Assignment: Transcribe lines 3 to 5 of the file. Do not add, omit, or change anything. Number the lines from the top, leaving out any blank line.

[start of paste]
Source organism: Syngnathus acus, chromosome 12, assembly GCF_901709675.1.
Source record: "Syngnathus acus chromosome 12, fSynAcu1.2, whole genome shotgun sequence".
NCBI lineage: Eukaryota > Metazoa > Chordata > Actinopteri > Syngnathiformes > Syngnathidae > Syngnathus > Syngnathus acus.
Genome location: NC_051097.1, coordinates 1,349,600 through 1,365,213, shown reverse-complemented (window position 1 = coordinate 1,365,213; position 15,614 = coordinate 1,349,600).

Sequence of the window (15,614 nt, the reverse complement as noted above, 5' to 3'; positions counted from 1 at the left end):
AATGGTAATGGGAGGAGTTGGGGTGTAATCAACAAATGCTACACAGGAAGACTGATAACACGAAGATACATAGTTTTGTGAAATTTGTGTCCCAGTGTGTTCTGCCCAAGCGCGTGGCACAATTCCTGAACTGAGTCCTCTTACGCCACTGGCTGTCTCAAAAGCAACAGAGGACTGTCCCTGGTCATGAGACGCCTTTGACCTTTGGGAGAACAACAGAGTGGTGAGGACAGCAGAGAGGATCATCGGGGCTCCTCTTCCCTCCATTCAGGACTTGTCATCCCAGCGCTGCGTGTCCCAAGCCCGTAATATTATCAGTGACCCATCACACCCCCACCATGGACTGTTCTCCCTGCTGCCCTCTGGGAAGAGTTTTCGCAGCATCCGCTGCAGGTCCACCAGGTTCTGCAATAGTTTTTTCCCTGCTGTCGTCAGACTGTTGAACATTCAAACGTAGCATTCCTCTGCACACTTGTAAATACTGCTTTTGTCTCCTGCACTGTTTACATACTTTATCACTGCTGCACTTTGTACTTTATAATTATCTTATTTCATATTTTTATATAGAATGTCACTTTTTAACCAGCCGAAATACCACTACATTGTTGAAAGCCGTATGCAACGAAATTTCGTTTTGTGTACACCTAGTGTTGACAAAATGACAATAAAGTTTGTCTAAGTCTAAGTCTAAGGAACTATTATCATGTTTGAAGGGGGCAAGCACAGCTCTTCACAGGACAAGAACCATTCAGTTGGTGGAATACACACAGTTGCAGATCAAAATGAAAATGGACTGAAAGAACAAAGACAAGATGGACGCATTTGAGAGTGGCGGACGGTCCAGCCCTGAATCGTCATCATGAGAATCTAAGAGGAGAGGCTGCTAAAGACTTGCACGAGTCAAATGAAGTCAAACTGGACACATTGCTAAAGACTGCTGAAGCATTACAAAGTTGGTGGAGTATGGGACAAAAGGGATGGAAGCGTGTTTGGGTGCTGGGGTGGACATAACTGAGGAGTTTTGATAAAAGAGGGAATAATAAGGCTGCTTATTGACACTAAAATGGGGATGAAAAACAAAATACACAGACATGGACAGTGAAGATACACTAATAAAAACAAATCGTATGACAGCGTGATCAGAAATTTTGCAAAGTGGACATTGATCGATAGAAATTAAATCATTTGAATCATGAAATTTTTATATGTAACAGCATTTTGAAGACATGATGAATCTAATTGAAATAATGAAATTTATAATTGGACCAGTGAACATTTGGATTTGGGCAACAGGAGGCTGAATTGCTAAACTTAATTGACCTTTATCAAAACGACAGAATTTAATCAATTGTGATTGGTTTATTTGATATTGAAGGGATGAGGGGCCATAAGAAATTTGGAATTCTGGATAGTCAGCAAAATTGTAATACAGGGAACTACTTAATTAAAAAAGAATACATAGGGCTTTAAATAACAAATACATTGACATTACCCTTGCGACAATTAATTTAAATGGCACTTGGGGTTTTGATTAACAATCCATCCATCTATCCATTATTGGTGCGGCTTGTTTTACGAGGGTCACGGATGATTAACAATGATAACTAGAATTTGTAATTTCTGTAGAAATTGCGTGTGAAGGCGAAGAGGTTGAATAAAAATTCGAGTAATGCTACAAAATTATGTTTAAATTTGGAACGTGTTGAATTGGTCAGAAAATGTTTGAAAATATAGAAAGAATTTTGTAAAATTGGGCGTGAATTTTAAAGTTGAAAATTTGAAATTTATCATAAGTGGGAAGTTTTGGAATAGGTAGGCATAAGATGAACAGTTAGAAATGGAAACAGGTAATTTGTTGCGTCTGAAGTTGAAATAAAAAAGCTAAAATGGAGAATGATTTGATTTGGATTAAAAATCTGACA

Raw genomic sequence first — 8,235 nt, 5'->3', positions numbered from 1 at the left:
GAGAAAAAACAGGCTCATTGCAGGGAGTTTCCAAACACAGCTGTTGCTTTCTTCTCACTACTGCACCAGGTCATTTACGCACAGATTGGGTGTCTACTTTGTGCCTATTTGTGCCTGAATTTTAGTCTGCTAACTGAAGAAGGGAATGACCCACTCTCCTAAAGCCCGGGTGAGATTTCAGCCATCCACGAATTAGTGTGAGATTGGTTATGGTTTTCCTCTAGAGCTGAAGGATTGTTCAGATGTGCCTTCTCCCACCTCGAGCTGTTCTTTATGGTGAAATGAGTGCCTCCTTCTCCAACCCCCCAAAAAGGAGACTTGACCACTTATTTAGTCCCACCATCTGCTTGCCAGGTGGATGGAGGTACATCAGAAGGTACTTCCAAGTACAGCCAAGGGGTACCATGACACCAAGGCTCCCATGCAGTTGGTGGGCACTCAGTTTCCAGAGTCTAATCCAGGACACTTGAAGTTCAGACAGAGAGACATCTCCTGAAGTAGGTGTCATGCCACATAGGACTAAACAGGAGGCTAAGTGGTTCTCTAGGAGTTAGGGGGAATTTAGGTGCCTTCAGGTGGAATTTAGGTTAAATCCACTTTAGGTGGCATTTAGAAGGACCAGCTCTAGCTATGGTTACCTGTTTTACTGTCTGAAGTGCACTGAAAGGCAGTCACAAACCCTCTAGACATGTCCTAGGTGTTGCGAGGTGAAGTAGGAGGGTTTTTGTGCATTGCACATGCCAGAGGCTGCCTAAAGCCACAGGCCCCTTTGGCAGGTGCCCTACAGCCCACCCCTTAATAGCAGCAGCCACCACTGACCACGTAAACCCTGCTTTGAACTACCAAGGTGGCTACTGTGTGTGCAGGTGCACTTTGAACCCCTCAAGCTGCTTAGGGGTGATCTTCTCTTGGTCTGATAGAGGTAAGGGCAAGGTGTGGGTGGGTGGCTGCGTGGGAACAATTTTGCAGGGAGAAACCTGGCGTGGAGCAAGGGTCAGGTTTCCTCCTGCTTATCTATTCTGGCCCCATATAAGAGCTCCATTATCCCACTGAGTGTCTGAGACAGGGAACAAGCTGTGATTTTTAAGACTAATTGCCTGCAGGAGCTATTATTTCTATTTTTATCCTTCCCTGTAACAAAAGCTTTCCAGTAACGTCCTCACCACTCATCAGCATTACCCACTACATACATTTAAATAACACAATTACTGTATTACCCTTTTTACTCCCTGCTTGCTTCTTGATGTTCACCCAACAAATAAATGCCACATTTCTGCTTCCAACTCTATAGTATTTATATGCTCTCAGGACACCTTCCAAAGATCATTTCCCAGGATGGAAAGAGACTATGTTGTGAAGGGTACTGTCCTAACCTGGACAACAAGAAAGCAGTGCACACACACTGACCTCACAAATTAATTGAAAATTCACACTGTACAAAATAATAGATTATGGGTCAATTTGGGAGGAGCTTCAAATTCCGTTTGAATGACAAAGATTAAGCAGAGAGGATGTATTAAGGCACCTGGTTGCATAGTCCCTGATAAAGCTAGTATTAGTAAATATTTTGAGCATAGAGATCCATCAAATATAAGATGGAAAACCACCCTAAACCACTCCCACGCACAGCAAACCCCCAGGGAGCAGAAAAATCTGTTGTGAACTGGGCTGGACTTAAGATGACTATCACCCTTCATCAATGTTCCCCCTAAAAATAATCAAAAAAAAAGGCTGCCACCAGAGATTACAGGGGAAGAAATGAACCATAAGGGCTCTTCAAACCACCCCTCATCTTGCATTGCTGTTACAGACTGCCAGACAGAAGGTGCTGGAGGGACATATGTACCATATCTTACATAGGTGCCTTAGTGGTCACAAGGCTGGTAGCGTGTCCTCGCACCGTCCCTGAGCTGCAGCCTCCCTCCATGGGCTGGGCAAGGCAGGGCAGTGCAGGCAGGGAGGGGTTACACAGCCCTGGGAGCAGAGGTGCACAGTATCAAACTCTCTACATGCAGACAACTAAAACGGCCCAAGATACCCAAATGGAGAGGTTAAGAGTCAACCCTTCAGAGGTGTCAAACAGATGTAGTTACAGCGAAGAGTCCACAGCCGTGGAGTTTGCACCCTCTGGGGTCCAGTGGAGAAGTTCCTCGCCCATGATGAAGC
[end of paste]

NCBI lineage: Eukaryota > Metazoa > Chordata > Actinopteri > Syngnathiformes > Syngnathidae > Syngnathus > Syngnathus acus.
Genome location: NC_051097.1, coordinates 1,349,600 through 1,365,213, shown reverse-complemented (window position 1 = coordinate 1,365,213; position 15,614 = coordinate 1,349,600).

Sequence of the window (15,614 nt, the reverse complement as noted above, 5' to 3'; positions counted from 1 at the left end):